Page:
The special forces officers who studied this battle after the declassification of all the data and circumstances came to the conclusion that Russian special forces had almost no chance of repelling the attack. The commander of a special forces company of military intelligence, reserve captain Vladimir Prudnikov, explained that a small fire group is good for an ambush, but it is extremely difficult to defend with the numbers they had.
Tactics are always based on the circumstances, but in this case, enemy had numbers. There were almost ten times more militants than special forces. It’s extremely difficult to crush such attack with small forces — it was possible to disperse the enemy and block him from taking the height at which the special forces were entrenched. It all become possible only thanks to excellent physical and combat training of Russian soldiers.
In the first few seconds that “wall of fire” was going on the Russian special forces and the Syrian military, the government troops of the SAR were suppressed by fire and decided to withdraw. Realizing the severity of the situation, Russian special forces, without proper knowledge of combat situation, entered the battle.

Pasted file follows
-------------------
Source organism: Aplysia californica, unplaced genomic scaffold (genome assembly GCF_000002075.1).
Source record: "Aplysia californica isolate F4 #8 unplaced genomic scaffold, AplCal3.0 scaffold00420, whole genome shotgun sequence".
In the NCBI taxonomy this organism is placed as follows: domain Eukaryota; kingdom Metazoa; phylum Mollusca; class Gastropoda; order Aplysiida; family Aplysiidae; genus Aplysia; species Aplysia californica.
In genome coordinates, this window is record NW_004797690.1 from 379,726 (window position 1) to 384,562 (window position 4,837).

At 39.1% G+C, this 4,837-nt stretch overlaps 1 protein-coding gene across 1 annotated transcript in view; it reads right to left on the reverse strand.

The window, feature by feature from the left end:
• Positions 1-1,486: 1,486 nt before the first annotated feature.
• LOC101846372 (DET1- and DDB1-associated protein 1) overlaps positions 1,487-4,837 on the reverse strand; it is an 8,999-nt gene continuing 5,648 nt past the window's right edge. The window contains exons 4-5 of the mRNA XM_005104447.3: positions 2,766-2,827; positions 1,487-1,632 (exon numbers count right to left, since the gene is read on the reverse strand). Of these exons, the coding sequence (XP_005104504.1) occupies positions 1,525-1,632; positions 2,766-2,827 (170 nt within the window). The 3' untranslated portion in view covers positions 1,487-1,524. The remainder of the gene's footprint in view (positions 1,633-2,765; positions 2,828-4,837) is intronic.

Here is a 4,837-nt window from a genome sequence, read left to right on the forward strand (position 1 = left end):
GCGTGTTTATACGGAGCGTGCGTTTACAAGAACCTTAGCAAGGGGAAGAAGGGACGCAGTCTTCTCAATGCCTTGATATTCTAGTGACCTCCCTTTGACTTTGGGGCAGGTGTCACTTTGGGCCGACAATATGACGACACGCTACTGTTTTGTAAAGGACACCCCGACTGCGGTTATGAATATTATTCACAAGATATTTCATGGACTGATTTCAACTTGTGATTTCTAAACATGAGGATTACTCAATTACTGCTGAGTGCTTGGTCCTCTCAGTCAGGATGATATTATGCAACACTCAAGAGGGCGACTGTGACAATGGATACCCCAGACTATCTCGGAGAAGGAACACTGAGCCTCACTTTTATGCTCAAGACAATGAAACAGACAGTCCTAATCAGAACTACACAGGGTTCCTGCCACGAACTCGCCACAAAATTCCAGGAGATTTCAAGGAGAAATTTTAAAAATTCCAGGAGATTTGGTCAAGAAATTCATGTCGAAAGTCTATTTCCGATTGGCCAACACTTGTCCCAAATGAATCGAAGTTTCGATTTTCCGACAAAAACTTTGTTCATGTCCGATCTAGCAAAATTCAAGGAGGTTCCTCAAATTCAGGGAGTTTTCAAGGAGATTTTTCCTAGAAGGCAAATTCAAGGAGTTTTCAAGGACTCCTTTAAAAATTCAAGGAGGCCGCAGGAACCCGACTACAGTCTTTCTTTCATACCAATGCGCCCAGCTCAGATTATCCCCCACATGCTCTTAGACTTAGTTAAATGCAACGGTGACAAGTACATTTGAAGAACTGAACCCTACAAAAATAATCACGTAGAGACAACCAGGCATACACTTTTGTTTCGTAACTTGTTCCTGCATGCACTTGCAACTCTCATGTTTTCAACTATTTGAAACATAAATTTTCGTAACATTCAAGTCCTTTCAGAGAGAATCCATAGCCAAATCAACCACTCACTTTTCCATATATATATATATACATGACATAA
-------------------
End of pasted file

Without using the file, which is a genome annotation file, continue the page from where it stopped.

The entire combat group, including the commander and deputy, was seriously injured in a few minutes of the battle. The only one who survived and could act was corporal Denis Portnyagin. One of the most experienced soldier of the Special Operations Forces combat group, despite his young age (Portnyagin at the time of the events was barely 28 years old), took command of the combat group. As former special forces officers said: Even an experienced soldier has almost no chances for a successful outcome of the battle. The deputy commander of the reconnaissance company, senior lieutenant of the reserve Andrei Lazarchuk, noted that the corporal from the MTR had one in a million chance to survive.
Corporal Portnyagin made the best decision in that situation. This is usually called “perimeter defense”: he took a machine gun and began methodically work on the enemy. As a result, he cut off the first wave of attackers, after that had a little time to help the wounded and report on what had just happened.
But miracles, as you know, are rare especially in the battle. After some time, militants reached Portnyagin — one bullet hit the helmet, the second flew exactly into the machine gun, from which the corporal fired back from the terrorists. The situation threatened certain death not only for Portnyagin, but for the entire battle group as only grenades remained. Mathematical chances of Portnyagin to repeat the fate of the senior lieutenant of the SSO Alexander Prokhorenko, who died a year before the battle of Akerabat took place, were extremely high.
It is tough to say what exactly motivated Denis Portnyagin to prepare to grenade himself, but the unwillingness to surrender to the enemy is called “logical and balanced” by all commandos.